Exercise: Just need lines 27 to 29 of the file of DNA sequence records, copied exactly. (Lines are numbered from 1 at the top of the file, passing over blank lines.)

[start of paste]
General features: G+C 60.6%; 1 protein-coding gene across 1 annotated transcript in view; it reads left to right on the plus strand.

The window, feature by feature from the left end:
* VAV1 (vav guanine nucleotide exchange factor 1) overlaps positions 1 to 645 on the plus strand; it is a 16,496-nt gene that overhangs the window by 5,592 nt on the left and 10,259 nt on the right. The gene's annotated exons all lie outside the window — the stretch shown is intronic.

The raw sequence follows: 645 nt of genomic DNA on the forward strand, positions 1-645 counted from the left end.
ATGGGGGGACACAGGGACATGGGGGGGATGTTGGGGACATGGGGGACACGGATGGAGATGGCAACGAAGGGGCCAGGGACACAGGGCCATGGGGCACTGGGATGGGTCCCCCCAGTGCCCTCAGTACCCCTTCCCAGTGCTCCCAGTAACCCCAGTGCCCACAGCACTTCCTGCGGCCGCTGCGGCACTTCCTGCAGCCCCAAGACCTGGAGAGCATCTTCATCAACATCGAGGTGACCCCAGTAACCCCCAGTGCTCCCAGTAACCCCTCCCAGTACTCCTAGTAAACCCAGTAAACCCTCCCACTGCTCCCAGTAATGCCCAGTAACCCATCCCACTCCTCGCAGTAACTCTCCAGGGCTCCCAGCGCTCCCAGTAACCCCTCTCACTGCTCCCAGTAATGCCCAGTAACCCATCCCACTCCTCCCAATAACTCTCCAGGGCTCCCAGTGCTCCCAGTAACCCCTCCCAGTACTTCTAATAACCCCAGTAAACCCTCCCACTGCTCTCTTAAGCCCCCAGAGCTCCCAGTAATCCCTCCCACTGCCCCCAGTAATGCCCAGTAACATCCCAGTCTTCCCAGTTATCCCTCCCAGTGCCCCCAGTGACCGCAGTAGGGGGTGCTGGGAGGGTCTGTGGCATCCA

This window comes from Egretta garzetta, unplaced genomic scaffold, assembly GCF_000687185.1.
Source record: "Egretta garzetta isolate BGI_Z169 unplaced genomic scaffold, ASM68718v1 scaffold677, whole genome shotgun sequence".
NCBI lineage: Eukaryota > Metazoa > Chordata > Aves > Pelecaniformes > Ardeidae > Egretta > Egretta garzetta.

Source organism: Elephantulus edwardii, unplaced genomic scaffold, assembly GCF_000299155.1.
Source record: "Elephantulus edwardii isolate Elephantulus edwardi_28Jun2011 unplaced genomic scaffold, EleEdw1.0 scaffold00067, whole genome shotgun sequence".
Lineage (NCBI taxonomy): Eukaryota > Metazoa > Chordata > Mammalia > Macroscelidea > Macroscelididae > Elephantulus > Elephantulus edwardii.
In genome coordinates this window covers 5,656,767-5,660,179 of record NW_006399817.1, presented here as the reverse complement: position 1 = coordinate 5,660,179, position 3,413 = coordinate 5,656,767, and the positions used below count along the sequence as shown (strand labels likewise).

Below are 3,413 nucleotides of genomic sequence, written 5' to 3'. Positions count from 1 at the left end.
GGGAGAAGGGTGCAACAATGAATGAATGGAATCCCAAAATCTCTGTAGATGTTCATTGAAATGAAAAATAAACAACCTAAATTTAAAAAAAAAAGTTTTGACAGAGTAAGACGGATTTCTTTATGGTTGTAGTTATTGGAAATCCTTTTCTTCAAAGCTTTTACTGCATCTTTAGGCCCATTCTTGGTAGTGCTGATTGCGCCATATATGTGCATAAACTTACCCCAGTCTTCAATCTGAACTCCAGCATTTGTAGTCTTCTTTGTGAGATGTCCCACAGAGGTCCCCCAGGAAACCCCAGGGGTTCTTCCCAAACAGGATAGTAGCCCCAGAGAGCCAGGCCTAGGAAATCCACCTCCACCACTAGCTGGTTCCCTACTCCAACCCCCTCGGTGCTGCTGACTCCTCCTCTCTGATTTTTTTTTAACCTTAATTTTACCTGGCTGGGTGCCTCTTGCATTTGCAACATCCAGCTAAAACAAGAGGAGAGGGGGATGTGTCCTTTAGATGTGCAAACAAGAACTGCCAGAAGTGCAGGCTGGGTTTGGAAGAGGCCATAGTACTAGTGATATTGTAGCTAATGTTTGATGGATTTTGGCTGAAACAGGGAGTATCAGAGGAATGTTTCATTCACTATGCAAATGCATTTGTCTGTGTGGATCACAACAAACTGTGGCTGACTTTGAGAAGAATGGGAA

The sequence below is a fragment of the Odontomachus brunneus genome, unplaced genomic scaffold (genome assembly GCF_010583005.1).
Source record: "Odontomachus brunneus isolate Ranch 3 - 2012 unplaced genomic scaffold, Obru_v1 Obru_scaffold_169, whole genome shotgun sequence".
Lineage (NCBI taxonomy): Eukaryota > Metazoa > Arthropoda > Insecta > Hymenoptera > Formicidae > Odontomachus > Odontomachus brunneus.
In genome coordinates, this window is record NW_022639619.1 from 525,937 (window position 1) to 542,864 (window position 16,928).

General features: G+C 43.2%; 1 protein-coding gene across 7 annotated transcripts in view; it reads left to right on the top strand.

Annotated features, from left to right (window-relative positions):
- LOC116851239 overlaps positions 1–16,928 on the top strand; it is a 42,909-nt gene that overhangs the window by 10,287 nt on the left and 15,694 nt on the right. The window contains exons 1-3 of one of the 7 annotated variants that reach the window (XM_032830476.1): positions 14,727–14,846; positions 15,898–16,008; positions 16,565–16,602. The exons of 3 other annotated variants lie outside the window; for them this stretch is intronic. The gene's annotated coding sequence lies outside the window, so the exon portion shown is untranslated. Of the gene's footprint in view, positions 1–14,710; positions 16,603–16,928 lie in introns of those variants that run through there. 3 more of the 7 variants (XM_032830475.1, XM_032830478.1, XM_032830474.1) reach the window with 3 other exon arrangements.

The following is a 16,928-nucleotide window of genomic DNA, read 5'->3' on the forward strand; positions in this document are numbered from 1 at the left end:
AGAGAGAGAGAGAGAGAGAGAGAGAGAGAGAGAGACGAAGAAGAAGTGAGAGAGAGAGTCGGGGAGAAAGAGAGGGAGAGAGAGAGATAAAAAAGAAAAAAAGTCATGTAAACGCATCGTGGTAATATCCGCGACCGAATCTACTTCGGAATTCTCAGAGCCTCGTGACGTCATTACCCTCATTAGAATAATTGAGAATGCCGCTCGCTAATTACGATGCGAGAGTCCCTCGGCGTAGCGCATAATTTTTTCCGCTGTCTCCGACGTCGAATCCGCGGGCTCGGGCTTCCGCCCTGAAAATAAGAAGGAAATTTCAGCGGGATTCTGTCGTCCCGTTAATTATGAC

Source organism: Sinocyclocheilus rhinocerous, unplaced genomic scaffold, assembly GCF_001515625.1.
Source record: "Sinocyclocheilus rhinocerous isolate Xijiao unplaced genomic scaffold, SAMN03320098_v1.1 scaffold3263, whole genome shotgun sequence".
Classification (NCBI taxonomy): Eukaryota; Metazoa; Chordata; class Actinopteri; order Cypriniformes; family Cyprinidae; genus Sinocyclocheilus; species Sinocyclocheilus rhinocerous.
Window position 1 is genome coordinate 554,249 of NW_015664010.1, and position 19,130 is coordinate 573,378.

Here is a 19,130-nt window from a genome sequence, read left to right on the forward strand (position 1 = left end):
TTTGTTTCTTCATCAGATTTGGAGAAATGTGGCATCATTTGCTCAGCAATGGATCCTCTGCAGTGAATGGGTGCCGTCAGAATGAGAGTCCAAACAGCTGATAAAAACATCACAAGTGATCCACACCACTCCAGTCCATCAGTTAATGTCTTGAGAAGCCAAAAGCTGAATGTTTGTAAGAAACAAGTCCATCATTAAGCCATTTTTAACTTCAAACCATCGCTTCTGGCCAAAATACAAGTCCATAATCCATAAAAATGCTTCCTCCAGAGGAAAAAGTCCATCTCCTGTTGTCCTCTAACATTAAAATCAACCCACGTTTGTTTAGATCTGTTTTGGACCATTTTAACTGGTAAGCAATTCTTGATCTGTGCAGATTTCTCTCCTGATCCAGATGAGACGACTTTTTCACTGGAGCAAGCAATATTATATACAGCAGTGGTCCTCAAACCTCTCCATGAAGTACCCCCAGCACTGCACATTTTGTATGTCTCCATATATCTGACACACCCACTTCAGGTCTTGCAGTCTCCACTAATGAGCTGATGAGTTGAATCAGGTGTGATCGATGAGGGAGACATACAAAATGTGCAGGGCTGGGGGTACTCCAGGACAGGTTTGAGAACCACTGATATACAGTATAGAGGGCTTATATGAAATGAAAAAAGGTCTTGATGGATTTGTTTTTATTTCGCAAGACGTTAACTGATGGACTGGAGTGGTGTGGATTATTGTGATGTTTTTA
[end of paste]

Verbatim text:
Window position 1 is genome coordinate 554,249 of NW_015664010.1, and position 19,130 is coordinate 573,378.

Here is a 19,130-nt window from a genome sequence, read left to right on the forward strand (position 1 = left end):
TTTGTTTCTTCATCAGATTTGGAGAAATGTGGCATCATTTGCTCAGCAATGGATCCTCTGCAGTGAATGGGTGCCGTCAGAATGAGAGTCCAAACAGCTGATAAAAACATCACAAGTGATCCACACCACTCCAGTCCATCAGTTAATGTCTTGAGAAGCCAAAAGCTGAATGTTTGTAAGAAACAAGTCCATCATTAAGCCATTTTTAACTTCAAACCATCGCTTCTGGCCAAAATACAAGTCCATAATCCATAAAAATGCTTCCTCCAGAGGAAAAAGTCCATCTCCTGTTGTCCTCTAACATTAAAATCAACCCACGTTTGTTTAGATCTGTTTTGGACCATTTTAACTGGTAAGCAATTCTTGATCTGTGCAGATTTCTCTCCTGATCCAGATGAGACGACTTTTTCACTGGAGCAAGCAATATTATATACAGCAGTGGTCCTCAAACCTCTCCATGAAGTACCCCCAGCACTGCACATTTTGTATGTCTCCATATATCTGACACACCCACTTCAGGTCTTGCAGTCTCCACTAATGAGCTGATGAGTTGAATCAGGTGTGATCGATGAGGGAGACATACAAAATGTGCAGGGCTGGGGGTACTCCAGGACAGGTTTGAGAACCACTGATATACAGTATAGAGGGCTTATATGAAATGAAAAAAGGTCTTGATGGATTTGTTTTTATTTCGCAAGACGTTAACTGATGGACTGGAGTGGTGTGGATTATTGTGATGTTTTTA